A partner-related risk behavior index to identify people at elevated risk for sexually transmitted infections

Richard Crosby, Lydia A. Shrier

Research output: Contribution to journalArticlepeer-review

6 Scopus citations


The purpose of this study was to develop and test a sexual-partner-related risk behavior index to identify high-risk individuals most likely to have a sexually transmitted infection (STI). Patients from five STI and adolescent medical clinics in three US cities were recruited (N = 928; M age = 29.2 years). Data were collected using audio - computer-assisted self-interviewing. Of seven sexual-partner-related variables, those that were significantly associated with the outcomes were combined into a partner-related risk behavior index. The dependent variables were laboratory-confirmed infection with Chlamydia trachomatis, Neisseria gonorrhoeae, and/or Trichomonas vaginalis. Nearly one-fifth of the sample (169/928; 18.4 %) tested positive for an STI. Three of the seven items were significantly associated with having one or more STIs: sex with a newly released prisoner, sex with a person known or suspected of having an STI, and sexual concurrency. In combined form, this three-item index was significantly associated with STI prevalence (p <.001). In the presence of three covariates (gender, race, and age), those classified as being at-risk by the index were 1.8 times more likely than those not classified as such to test positive for an STI (p <.001). Among individuals at risk for STIs, a three-item index predicted testing positive for one or more of three STIs. This index could be used to prioritize and guide intensified clinic-based counseling for high-risk patients of STI and other clinics.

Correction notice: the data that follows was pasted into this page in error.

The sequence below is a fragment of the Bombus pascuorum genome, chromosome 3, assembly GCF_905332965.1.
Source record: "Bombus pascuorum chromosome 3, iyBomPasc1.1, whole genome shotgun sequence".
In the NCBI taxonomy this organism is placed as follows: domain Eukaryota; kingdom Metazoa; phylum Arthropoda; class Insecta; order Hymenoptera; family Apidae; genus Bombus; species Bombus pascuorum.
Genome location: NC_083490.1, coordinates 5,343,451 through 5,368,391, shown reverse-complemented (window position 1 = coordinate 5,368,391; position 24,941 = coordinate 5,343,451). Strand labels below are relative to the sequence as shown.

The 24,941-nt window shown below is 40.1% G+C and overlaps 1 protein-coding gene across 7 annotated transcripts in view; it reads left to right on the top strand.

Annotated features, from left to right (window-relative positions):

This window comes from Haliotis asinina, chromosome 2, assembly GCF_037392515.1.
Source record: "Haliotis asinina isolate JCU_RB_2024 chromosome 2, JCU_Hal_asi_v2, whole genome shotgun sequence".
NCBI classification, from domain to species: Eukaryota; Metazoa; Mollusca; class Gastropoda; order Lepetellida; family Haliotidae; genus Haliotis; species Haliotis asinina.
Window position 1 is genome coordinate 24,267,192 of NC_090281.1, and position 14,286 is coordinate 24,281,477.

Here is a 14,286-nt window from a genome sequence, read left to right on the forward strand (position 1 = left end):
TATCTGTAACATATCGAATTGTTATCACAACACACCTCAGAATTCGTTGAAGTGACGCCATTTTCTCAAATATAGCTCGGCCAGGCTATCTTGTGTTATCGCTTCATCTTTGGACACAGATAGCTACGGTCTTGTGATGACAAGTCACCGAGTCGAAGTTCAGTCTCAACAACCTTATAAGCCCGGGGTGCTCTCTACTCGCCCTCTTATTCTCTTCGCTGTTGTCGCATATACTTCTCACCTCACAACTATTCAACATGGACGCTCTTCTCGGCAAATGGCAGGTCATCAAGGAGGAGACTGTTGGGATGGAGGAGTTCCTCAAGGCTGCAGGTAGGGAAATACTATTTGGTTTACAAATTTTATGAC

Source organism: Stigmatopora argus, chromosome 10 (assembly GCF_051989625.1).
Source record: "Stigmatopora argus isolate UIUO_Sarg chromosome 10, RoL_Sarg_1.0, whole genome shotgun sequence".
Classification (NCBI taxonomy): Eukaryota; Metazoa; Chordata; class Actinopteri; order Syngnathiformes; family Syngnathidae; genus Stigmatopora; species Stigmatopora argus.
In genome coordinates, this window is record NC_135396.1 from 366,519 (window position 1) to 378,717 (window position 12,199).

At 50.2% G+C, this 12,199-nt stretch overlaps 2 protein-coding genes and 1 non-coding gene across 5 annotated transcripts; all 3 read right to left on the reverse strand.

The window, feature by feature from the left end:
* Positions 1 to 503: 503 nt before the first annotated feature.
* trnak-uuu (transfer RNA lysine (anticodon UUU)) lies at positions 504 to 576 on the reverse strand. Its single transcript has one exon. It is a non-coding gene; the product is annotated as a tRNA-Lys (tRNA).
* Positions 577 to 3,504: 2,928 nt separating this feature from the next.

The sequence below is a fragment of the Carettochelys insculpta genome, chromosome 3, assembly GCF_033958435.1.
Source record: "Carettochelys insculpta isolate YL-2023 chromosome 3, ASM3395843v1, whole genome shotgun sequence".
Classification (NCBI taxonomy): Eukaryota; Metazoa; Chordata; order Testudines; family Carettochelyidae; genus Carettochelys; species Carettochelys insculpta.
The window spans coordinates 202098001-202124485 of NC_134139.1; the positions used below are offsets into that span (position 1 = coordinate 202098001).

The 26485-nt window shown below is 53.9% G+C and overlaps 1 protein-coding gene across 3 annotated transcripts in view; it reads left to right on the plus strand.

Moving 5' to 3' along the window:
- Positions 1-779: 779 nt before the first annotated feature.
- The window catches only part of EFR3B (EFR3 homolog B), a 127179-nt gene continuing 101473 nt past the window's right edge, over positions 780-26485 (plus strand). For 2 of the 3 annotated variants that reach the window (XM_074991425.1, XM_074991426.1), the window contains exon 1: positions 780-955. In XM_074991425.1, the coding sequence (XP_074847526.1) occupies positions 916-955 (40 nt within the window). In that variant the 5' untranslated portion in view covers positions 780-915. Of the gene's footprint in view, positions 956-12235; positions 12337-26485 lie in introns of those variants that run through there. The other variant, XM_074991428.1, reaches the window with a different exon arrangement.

Original languageEnglish
Pages (from-to)81-87
Number of pages7
JournalJournal of Primary Prevention
Issue number1-2
StatePublished - Apr 2013

Bibliographical note

Funding Information:
Acknowledgments Support for this project was provided by a grant to the first author from the National Institute of Allergies and Infectious Diseases, grant #5 R01 AI068119.


  • Condoms
  • Men
  • Sexual Behavior
  • Sexually transmitted diseases
  • Women

ASJC Scopus subject areas

  • Public Health, Environmental and Occupational Health


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